At Teamup, we like to use the meeting event on our shared team calendar; everyone contributes their agenda items to the event description.

7. Share a meeting summary

After a meeting, create a quick summary of the main topics, the points shared, and any decisions made. Then share it with everyone in the meeting. This helps avoid potential confusion about outcomes or assigned tasks.

Put together, the two practices of using an agenda and sharing a summary in each meeting will make your meetings more focused and much more effective.

You can create an event page to share a meeting summary; enable comments for questions and clarification.

8. Take daily notes

Taking notes helps in two ways: first, you’ll relieve your brain from remembering and reminding you of all those work details when you write them down. Second, you’ll clarify your own thinking and the important ideas, actions, and needs when you make notes.

Writing things down encourages you to ask questions, then make decisions: Who is doing what? When is this due? What should I do first? Where are the resources?

The questions help you determine what really matters, and which actions are most important.

9. Replace your workplace rituals

Workplace routines, like taking a coffee break or having lunch with a coworker, may seem trivial. However, they often have important purposes.

To make remote work better, consider which workplace routines are worth continuing at home. Then create a remote version of those important rituals and incorporate them into your remote workday.

10. Focus on a few tasks

Focus leads to efficiency. Choose, or assign, no more than three tasks to focus on at a time. Depending on the complexity, you may need to set the focus period for a day or a week.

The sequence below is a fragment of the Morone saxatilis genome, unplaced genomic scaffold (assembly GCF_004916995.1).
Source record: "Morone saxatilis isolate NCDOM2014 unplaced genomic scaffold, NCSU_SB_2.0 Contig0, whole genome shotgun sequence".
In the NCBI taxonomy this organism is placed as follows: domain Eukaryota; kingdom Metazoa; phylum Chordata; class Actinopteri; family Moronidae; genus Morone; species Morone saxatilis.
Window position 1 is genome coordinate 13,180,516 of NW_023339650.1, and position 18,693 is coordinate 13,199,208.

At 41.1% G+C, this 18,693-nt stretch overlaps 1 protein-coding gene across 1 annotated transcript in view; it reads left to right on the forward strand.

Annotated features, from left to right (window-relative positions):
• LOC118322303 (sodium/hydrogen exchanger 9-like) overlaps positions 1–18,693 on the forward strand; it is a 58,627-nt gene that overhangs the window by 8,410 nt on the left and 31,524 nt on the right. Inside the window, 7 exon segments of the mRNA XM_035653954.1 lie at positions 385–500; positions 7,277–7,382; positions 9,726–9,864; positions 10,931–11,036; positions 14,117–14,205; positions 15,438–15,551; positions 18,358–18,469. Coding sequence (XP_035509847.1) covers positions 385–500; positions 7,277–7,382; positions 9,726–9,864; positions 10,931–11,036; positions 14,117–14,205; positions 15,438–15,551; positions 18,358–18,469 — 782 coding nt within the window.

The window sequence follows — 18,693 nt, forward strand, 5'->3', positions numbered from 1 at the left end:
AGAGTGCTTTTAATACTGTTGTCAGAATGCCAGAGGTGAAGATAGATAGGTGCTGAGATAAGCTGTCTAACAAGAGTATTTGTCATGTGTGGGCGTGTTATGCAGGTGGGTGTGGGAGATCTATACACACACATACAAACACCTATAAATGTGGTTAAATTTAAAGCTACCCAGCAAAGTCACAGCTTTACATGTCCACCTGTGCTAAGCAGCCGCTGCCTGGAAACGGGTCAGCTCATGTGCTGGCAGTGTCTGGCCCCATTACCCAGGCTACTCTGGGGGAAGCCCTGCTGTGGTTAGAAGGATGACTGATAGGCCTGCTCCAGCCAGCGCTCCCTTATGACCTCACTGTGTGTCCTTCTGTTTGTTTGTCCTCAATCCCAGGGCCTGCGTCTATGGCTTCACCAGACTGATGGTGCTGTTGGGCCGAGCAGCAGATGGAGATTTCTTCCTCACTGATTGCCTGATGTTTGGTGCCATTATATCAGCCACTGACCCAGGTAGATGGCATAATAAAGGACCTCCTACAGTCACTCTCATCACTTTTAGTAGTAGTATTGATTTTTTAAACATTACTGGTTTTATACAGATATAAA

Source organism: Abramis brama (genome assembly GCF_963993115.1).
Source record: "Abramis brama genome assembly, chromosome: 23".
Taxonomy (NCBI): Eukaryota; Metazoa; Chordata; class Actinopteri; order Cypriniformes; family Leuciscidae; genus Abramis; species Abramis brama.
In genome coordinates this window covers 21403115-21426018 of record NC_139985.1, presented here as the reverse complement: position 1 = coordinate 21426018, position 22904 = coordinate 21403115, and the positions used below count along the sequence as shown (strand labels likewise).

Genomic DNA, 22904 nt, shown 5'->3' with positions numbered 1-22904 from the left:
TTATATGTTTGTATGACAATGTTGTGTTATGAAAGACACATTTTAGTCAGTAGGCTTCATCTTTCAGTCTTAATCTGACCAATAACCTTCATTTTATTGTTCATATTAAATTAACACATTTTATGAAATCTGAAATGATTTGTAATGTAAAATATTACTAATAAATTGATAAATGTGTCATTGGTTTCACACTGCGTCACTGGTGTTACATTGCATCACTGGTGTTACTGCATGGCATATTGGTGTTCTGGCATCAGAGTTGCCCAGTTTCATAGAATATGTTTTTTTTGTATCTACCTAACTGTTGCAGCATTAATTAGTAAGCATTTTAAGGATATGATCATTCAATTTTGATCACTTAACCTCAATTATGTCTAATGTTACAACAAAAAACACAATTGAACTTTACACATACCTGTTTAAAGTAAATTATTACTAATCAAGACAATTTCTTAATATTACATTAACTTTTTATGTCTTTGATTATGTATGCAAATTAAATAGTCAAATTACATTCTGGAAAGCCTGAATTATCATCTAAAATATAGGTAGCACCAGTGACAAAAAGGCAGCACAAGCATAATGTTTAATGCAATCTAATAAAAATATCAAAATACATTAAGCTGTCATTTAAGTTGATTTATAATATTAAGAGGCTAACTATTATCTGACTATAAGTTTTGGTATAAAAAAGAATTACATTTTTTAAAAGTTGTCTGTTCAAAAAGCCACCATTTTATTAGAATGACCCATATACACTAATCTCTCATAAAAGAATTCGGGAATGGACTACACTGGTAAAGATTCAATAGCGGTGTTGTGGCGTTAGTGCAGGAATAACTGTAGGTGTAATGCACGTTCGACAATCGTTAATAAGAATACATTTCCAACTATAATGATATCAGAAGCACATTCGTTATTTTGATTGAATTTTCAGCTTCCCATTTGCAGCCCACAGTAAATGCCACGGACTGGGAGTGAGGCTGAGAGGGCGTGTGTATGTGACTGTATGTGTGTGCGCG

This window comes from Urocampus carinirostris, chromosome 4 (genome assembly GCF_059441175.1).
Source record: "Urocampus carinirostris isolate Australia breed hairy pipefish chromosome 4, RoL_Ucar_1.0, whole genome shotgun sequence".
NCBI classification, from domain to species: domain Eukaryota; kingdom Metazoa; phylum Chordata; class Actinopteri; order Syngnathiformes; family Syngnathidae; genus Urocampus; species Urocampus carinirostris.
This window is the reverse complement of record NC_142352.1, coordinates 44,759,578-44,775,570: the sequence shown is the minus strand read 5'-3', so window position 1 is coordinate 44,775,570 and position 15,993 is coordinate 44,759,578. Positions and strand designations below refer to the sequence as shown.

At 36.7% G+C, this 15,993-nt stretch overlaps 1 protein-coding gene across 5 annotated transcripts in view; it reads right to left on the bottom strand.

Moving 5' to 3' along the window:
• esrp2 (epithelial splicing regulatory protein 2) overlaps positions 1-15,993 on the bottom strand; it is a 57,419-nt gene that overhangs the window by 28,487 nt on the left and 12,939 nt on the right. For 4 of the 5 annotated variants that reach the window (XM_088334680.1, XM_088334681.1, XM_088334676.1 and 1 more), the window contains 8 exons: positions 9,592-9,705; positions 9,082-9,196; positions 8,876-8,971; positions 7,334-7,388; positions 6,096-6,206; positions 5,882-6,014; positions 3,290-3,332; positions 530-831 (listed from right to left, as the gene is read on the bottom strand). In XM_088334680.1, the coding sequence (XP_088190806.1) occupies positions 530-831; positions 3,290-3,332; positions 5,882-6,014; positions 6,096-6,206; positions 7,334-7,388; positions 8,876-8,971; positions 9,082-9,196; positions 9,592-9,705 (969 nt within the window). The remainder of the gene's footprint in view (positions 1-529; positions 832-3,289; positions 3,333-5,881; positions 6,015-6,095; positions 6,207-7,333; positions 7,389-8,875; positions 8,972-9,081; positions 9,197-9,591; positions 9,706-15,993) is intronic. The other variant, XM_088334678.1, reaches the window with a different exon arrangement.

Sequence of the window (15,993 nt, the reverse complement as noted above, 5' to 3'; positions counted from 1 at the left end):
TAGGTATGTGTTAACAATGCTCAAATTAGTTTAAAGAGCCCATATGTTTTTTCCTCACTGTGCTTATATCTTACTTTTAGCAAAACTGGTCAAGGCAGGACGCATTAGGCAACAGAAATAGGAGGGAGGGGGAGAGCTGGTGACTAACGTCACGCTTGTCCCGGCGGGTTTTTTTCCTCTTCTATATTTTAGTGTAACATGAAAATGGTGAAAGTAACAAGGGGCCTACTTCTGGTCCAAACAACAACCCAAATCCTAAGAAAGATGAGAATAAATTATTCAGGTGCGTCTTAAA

You may feel limited, but choosing a single task will help you to concentrate and make progress. Skipping between many tasks will keep you distracted.

Your team will also benefit from having clear priorities. If they know which tasks to focus on, they can put all their energy into those tasks and complete them with less distraction.

11. Create a shared project calendar

Keep projects moving with a shared project calendar. Input milestones and project details, add tasks, and let team members add and update the tasks they’re working on.

When each person can independently check deadlines, update task status, and view the timeline, you don’t have to keep answering the same questions. More autonomy makes remote work better for everyone.

12. Track task status

Tasks may need to move forward in status, and they may need to move forward in assignee: who is responsible for this task, at this time?

Choose a way to keep all tasks in view; then create clear status labels so each person in your team can update tasks as they progress. Kanban-style task management works well for many teams.

Teamup calendar is a calendar for groups, teams, shared projects, and easy collaboration. Secure, flexible, and powerful. Create your own calendar or try out one of our live demo calendars.

Photo by Chris Benson on Unsplash